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Business as Usual

My Technology Footprint.
I’m giving a talk in London on Tuesday night. Am I worried? Of course not. I've already avoided one terrorist incident when the IRA blew-up my place of work, one Saturday in 1975. I recall it quite clearly. I was playing rugby that afternoon for Rosslyn Park again Esher and in those days before mobile phones and the internet, I only found out when I arrived home. Several of my friends, girls I had flirted with on a daily basis, weren’t so lucky.

There’s a more extreme version of Murphy’s law, sometimes called Sod’s law. This simply says that the worst possible outcome always happens. Our intuitive grasp of probability isn’t good. The rarer the event, the less we know about its odds and the chances of being caught-up in another terrorist incident, is about the same for you and me of drowning on holiday; possibly rather much less. Unfortunately, the media swiftly build-up a surrounding atmosphere of panic, which infects those who don’t stop and think about the risks and the very low odds that accompany them.

Moving the subject on to technology and I’m actually starting to enjoy having a ‘Dumb” phone. Calls from my Apple iPhone are automatically forward to my little black Punkt mobile and while I leave the iPhone on my desk, my iWatch still alerts me to any emails I might need to look at. Otherwise, it all feels rather liberating and I’m not constantly fidgeting for my next social media news fix.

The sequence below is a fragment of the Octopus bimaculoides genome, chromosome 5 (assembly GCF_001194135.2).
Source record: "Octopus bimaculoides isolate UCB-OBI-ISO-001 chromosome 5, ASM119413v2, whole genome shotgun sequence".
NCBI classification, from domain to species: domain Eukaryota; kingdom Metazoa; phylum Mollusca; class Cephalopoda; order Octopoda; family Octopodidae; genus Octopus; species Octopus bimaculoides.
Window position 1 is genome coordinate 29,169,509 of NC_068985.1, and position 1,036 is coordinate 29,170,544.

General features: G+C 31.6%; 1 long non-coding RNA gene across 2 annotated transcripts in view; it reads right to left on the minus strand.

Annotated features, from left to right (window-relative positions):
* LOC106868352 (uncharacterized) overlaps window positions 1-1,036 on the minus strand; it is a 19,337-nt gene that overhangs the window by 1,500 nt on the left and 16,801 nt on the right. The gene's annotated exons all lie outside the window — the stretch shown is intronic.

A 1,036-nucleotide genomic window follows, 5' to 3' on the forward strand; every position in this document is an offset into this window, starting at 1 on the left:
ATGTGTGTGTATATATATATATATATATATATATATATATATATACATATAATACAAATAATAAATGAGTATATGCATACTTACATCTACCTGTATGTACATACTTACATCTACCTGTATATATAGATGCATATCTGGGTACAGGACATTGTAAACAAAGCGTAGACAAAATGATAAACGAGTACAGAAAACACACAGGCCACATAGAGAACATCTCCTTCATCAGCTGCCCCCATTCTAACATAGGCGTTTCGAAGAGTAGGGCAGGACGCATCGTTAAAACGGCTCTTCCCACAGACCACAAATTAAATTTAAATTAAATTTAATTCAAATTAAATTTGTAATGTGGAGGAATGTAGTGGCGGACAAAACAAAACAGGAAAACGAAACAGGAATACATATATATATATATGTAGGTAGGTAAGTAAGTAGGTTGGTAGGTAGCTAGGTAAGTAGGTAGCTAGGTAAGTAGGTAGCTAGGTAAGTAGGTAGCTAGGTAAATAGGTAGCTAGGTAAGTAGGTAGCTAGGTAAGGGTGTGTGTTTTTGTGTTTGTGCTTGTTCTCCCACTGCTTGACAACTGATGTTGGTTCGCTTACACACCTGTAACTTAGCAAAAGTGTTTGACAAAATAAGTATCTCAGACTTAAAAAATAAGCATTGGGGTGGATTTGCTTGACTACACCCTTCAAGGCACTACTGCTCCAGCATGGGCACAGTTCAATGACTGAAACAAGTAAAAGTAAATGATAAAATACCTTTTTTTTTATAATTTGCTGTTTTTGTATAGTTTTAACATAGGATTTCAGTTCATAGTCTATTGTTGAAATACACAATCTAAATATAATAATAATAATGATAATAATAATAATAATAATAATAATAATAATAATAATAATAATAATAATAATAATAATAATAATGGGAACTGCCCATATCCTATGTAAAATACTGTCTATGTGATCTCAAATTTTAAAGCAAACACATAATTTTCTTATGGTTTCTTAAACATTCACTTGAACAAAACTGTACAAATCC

I really do think that perhaps more of us need to take a step back and consider how long we spend gazing at our different devices and how, perhaps, we might be able to recover a little of our lives back?

As more intelligent, ‘talking’ devices like Amazon’s Alexa or Google Home, appear in our lives, I suspect we may regain a little of what we’ve lost, simply by being able to talk to them and ask questions, rather than reach for the rectangular glass and aluminium slab in our pockets or bags. The problem though, for an entire generation who were not alive before the arrival of the personal computer and the internet, is they don’t know what they’ve lost.

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I mentioned in the last post, the 1981 expedition that took in Median Saleh, the ruined Nabatean city in Saudi Arabia


A temple carved from the rock from Petra's sister city.

By coincidence, one of the most important train stations on the Hejaz railway sat next to the ruins and when Lawrence of Arabia blew the line in 1917, the trains were trapped there and are still there today, gathering dust and with "Krupp" on the engine casings.


One of the trains, sitting where T.E. Lawrence left themwith Dr Paul Garnett as the passenger

Below, you can see one of the fortified train stations that Lawrence attacked along the Hejaz railway between Damascus and Medina.



More photos Medain Saleh can be found on THIS Site - Apparently you can catch a tourist bus these days, rather different from risking life and limb to cross an unfriendly Saudi Arabia twenty years ago!